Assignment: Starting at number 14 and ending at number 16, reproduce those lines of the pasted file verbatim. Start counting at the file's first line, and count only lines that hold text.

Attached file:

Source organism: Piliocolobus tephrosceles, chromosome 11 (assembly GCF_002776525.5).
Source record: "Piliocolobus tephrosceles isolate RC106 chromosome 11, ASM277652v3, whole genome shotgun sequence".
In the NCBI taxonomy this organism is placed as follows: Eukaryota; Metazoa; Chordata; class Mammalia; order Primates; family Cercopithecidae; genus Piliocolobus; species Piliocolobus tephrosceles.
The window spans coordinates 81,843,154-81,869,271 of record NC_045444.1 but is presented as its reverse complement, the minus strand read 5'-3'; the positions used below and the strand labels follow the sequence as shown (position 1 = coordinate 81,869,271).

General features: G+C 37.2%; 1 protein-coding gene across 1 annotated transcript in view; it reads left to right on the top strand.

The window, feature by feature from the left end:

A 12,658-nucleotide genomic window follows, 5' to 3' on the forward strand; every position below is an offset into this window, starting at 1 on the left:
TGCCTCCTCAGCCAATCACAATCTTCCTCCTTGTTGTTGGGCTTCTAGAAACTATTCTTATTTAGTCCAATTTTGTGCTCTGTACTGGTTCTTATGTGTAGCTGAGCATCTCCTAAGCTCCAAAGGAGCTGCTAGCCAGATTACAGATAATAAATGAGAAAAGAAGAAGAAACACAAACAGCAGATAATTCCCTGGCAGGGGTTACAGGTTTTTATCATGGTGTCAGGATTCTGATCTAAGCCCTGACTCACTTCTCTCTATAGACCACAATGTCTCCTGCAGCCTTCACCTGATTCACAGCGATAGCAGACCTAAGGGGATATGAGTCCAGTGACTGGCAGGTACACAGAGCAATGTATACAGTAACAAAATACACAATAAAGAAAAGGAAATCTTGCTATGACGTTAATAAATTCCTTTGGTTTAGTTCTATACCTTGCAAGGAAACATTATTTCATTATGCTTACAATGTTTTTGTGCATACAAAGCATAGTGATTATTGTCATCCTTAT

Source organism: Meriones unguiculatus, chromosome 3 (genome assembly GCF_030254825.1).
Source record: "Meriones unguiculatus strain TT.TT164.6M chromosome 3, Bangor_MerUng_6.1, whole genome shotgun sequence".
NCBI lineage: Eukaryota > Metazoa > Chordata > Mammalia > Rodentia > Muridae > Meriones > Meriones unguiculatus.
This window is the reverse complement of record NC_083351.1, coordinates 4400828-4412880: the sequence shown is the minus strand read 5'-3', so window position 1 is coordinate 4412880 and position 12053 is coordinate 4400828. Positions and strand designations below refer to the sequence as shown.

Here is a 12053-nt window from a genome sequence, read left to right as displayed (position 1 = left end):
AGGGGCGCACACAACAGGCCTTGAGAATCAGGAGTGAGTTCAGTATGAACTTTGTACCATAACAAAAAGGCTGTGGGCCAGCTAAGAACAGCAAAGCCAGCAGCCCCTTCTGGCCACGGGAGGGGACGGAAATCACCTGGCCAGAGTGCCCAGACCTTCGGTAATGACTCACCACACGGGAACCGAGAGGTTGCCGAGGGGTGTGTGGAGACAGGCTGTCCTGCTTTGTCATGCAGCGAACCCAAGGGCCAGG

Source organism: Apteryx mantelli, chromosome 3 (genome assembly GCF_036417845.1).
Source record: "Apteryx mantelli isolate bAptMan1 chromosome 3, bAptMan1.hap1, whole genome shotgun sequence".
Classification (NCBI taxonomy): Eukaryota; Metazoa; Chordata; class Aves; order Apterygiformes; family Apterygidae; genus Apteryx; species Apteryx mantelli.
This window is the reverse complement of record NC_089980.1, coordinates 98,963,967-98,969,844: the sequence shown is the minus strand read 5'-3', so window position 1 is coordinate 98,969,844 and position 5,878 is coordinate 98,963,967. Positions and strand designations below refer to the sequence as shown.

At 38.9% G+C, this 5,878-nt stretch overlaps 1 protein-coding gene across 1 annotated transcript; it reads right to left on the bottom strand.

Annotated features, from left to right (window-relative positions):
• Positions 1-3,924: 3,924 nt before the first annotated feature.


AGGGGCGCACACAACAGGCCTTGAGAATCAGGAGTGAGTTCAGTATGAACTTTGTACCATAACAAAAAGGCTGTGGGCCAGCTAAGAACAGCAAAGCCAGCAGCCCCTTCTGGCCACGGGAGGGGACGGAAATCACCTGGCCAGAGTGCCCAGACCTTCGGTAATGACTCACCACACGGGAACCGAGAGGTTGCCGAGGGGTGTGTGGAGACAGGCTGTCCTGCTTTGTCATGCAGCGAACCCAAGGGCCAGG

Source organism: Apteryx mantelli, chromosome 3 (genome assembly GCF_036417845.1).
Source record: "Apteryx mantelli isolate bAptMan1 chromosome 3, bAptMan1.hap1, whole genome shotgun sequence".